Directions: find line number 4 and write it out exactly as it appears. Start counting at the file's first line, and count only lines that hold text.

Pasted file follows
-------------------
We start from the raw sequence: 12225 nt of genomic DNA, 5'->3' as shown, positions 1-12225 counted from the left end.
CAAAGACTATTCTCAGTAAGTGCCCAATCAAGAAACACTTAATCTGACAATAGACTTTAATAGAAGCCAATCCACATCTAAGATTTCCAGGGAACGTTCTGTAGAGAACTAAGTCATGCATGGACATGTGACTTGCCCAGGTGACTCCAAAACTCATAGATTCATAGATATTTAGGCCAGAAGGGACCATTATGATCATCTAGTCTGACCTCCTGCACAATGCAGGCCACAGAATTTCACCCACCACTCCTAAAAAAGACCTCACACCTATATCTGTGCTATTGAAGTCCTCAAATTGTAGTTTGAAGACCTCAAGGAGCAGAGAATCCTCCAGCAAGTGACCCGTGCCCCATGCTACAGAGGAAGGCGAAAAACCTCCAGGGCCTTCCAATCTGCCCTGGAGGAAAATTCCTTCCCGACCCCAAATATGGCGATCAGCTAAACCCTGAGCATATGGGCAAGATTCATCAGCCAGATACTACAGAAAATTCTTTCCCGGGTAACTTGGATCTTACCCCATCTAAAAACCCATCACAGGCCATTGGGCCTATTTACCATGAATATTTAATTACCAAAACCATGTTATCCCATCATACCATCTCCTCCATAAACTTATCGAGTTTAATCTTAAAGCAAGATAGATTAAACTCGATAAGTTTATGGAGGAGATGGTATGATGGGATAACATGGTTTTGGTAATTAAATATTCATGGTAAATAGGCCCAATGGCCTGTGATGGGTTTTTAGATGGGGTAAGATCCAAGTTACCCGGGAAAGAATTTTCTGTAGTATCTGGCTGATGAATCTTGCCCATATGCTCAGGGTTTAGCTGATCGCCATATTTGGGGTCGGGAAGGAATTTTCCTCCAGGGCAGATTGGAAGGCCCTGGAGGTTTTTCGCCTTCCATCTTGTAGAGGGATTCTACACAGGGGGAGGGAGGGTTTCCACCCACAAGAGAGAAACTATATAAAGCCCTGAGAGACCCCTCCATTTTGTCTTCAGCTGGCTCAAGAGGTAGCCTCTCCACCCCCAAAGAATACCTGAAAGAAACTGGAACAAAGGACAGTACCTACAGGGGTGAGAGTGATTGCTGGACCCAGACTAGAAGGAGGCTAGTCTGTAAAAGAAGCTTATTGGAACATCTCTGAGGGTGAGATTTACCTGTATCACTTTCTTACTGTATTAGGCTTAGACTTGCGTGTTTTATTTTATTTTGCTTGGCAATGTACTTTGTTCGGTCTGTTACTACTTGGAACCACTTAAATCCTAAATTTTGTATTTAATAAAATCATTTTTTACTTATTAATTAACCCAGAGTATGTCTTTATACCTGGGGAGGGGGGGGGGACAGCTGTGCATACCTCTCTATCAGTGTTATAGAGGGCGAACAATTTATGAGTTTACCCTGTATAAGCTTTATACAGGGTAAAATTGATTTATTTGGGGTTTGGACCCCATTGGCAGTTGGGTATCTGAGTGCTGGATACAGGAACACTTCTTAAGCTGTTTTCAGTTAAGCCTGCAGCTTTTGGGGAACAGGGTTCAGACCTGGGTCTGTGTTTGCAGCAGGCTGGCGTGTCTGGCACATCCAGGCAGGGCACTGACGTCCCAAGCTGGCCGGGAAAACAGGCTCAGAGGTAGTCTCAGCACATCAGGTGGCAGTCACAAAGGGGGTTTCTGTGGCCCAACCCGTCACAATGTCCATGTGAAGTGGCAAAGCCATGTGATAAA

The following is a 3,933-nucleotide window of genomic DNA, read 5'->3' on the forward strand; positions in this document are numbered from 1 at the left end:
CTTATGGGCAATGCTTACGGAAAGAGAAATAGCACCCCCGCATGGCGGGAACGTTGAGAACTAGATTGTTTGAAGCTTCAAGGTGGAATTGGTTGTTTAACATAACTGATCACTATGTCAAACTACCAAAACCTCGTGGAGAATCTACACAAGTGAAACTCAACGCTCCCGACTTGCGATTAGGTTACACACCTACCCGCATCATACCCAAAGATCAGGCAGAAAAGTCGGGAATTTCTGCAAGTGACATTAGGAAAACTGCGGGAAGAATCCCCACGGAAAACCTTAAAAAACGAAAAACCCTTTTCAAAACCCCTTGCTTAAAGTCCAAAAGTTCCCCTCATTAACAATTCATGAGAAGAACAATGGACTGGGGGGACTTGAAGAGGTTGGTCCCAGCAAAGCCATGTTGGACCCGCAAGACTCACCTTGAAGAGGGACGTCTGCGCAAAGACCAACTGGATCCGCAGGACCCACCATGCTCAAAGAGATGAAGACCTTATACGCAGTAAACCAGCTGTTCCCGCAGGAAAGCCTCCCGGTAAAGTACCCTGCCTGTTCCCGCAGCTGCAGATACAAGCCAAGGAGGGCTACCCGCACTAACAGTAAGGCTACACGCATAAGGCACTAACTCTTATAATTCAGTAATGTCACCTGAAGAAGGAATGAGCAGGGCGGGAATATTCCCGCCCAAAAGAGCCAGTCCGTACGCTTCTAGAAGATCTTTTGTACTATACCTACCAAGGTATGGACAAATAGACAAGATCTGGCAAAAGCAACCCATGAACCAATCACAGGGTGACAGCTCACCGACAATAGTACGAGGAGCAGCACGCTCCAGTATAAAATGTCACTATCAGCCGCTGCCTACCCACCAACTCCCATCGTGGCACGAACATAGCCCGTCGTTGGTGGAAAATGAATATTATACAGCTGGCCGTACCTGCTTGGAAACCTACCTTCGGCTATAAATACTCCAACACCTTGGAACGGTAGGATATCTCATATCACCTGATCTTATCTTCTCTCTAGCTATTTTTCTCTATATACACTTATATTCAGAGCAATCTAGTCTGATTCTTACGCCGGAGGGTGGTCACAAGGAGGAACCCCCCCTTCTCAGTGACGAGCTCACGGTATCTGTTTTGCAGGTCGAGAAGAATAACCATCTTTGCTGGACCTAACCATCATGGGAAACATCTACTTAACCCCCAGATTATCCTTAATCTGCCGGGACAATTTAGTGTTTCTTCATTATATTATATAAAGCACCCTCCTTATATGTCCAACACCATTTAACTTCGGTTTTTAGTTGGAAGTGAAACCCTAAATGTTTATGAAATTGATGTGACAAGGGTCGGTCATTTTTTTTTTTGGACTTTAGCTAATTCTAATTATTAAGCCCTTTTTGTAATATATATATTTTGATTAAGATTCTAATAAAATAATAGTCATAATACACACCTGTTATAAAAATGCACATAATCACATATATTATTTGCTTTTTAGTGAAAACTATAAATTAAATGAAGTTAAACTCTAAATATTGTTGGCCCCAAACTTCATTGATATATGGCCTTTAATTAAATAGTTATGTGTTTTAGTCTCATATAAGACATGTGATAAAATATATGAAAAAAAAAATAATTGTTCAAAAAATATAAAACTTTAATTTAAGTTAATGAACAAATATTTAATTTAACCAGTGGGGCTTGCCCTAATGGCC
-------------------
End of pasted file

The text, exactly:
CTTATGGGCAATGCTTACGGAAAGAGAAATAGCACCCCCGCATGGCGGGAACGTTGAGAACTAGATTGTTTGAAGCTTCAAGGTGGAATTGGTTGTTTAACATAACTGATCACTATGTCAAACTACCAAAACCTCGTGGAGAATCTACACAAGTGAAACTCAACGCTCCCGACTTGCGATTAGGTTACACACCTACCCGCATCATACCCAAAGATCAGGCAGAAAAGTCGGGAATTTCTGCAAGTGACATTAGGAAAACTGCGGGAAGAATCCCCACGGAAAACCTTAAAAAACGAAAAACCCTTTTCAAAACCCCTTGCTTAAAGTCCAAAAGTTCCCCTCATTAACAATTCATGAGAAGAACAATGGACTGGGGGGACTTGAAGAGGTTGGTCCCAGCAAAGCCATGTTGGACCCGCAAGACTCACCTTGAAGAGGGACGTCTGCGCAAAGACCAACTGGATCCGCAGGACCCACCATGCTCAAAGAGATGAAGACCTTATACGCAGTAAACCAGCTGTTCCCGCAGGAAAGCCTCCCGGTAAAGTACCCTGCCTGTTCCCGCAGCTGCAGATACAAGCCAAGGAGGGCTACCCGCACTAACAGTAAGGCTACACGCATAAGGCACTAACTCTTATAATTCAGTAATGTCACCTGAAGAAGGAATGAGCAGGGCGGGAATATTCCCGCCCAAAAGAGCCAGTCCGTACGCTTCTAGAAGATCTTTTGTACTATACCTACCAAGGTATGGACAAATAGACAAGATCTGGCAAAAGCAACCCATGAACCAATCACAGGGTGACAGCTCACCGACAATAGTACGAGGAGCAGCACGCTCCAGTATAAAATGTCACTATCAGCCGCTGCCTACCCACCAACTCCCATCGTGGCACGAACATAGCCCGTCGTTGGTGGAAAATGAATATTATACAGCTGGCCGTACCTGCTTGGAAACCTACCTTCGGCTATAAATACTCCAACACCTTGGAACGGTAGGATATCTCATATCACCTGATCTTATCTTCTCTCTAGCTATTTTTCTCTATATACACTTATATTCAGAGCAATCTAGTCTGATTCTTACGCCGGAGGGTGGTCACAAGGAGGAACCCCCCCTTCTCAGTGACGAGCTCACGGTATCTGTTTTGCAGGTCGAGAAGAATAACCATCTTTGCTGGACCTAACCATCATGGGAAACATCTACTTAACCCCCAGATTATCCTTAATCTGCCGGGACAATTTAGTGTTTCTTCATTATATTATATAAAGCACCCTCCTTATATGTCCAACACCATTTAACTTCGGTTTTTAGTTGGAAGTGAAACCCTAAATGTTTATGAAATTGATGTGACAAGGGTCGGTCATTTTTTTTTTTGGACTTTAGCTAATTCTAATTATTAAGCCCTTTTTGTAATATATATATTTTGATTAAGATTCTAATAAAATAATAGTCATAATACACACCTGTTATAAAAATGCACATAATCACATATATTATTTGCTTTTTAGTGAAAACTATAAATTAAATGAAGTTAAACTCTAAATATTGTTGGCCCCAAACTTCATTGATATATGGCCTTTAATTAAATAGTTATGTGTTTTAGTCTCATATAAGACATGTGATAAAATATATGAAAAAAAAAATAATTGTTCAAAAAATATAAAACTTTAATTTAAGTTAATGAACAAATATTTAATTTAACCAGTGGGGCTTGCCCTAATGGCC